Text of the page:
Tea Party Movement's Magical Thinking

Tea Party Movement's Magical Thinking

By Clarence Page - August 15, 2012

Among other "awesome news" about Paul Ryan, as my son would call it, we have learned that Mitt Romney's running mate was voted prom king and "biggest brown noser" by his high school classmates. Obviously, he was destined for success in politics.

Let's give the Wisconsin Republican a break on that dubious achievement award. Ryan was a good-looking athlete with good grades, an impressive list of club activities and enough popularity to be prom king. Of course, he had haters. It was high school, the cruelest time of life, perhaps second only to running for national office.

That's the life Ryan faces as presidential candidate Romney's running mate. It's an odd marriage of convenience between the fiscally conservative Ryan, a darling of the tea party right, and Romney, a serial flip-flopper determined to prove his conservative credentials with his own party's right wing.

That's why Ryan's choice brought glee to the right and relief to President Barack Obama's re-election campaign team. In picking Ryan, the deficit-hawk chairman of the House Budget Committee, Romney decided to start from the right and swing even farther right, farther from the moderate swing voters who bring victory in November. That's an indication that he has not firmed up his base, even in August, right before the National Republican Convention. A similar situation led Sen. John McCain to choose the farther-right Alaska Gov. Sarah Palin as his running mate four years ago, a decision that didn't work out too well, except for Team Obama.

Now, at a time when Romney has been trying to make this election a referendum on Obama's performance in office, Obama can run as a defender of popular but financially troubled government programs like Medicare, against Ryan, who has programs like Medicare in his deficit-cutting sights.

In other words, Ryan brings to the Romney campaign the tea party's style of magical thinking, a blissfully simplistic, ideologically driven world view that seems to think candidates can win votes by promising to reduce popular government services.

Or, at least that's the message that Team Obama can be expected to hammer again and again in its ad campaigns, speeches and sound bites. There's no question that the financing of Medicare and Medicaid, which funds nursing home care and other health care for the poor, is not sustainable in their current form. But Ryan's plans make the Romney-Ryan team so vulnerable to attack that even Romney was quick to say he didn't entirely agree with it.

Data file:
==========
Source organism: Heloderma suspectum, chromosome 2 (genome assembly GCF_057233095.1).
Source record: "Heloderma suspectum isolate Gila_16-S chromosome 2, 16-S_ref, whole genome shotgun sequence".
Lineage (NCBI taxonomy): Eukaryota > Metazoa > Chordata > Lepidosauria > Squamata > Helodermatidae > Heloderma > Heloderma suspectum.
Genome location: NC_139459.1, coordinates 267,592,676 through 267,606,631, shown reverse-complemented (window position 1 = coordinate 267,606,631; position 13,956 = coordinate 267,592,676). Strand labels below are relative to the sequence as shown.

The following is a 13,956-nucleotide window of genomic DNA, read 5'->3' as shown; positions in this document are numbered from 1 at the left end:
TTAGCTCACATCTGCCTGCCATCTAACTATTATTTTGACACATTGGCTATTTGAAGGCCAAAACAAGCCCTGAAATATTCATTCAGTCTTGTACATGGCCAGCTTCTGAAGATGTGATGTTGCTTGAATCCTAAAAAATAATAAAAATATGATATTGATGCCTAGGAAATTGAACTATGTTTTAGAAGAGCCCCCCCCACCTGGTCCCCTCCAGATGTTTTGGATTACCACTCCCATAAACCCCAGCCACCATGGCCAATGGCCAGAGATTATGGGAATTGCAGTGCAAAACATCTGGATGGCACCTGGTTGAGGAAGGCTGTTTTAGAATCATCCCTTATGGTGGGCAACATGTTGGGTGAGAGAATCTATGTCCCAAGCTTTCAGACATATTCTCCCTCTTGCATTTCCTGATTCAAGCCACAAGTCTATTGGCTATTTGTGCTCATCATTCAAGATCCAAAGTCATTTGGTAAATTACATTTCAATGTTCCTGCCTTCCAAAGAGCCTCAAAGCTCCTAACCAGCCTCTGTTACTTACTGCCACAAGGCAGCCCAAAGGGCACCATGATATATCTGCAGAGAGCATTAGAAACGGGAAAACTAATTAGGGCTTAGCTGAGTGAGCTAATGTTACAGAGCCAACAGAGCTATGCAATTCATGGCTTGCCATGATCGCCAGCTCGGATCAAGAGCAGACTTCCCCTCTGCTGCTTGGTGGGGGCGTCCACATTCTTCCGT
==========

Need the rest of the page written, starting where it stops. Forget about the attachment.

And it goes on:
Put simply, Ryan's plan, proposed in a partnership with Sen. Ron Wyden, an Oregon Democrat, would provide a federal subsidy or "premium support" to people now aged 55 and younger to purchase private insurance instead of Medicare as we now know it, if they so choose. If they want a higher-priced plan, they must make up the difference. But if they find a lower cost plan, they can defray the excess to other medical costs.

Such a deal. The purpose, Ryan says, is to encourage people to shop around and provide an incentive for overall health care costs to go down. But what if health care costs rise faster than the size of the subsidy or "voucher," as critics call it, which Ryan would peg to the cost of living? In fact, health care costs have been rising much faster then the cost of living and Ryan's plan is vague about how it would slow that rise.

More immediate, from a political point of view, Ryan takes a third-rail issue, especially with seniors, and puts it in center stage. Even though his Medicare plan would not affect anyone now over age 55, a similar feature did not save President George W. Bush's much less radical Social Security proposal a few years ago. The more Bush talked about it, the more Americans hated it. It died without getting anywhere near the floor of Congress.

Sure, services have to be paid for, but nobody enjoys doing that. As the late Sen. Russell B. Long, a Louisiana Democrat, used to wax poetically, "Don't tax you/ Don't tax me/ Tax that fellow/ Behind that tree."

Today I would suggest a new political slogan is at work on Capitol Hill: Don't tax you/ Don't tax me/ Just make the voters/ Think everything's free. 

Page is a Pulitzer Prize-winning syndicated columnist specializing in urban issues. He is based in Washington, D.C. E-mail:

Copyright 2012 Tribune Media Services, Inc.

Obama Touts Economic News as He, GOP Leaders Meet
Alexis Simendinger · November 8, 2014
Why We Can't (Or Won't) Govern
Robert Samuelson · November 17, 2014
Marriage Is Pro-Growth
Larry Kudlow · November 15, 2014
The Incredible Shrinking President
William Murchison · November 18, 2014

Clarence Page

Author Archive

Follow Real Clear Politics

Latest On Twitter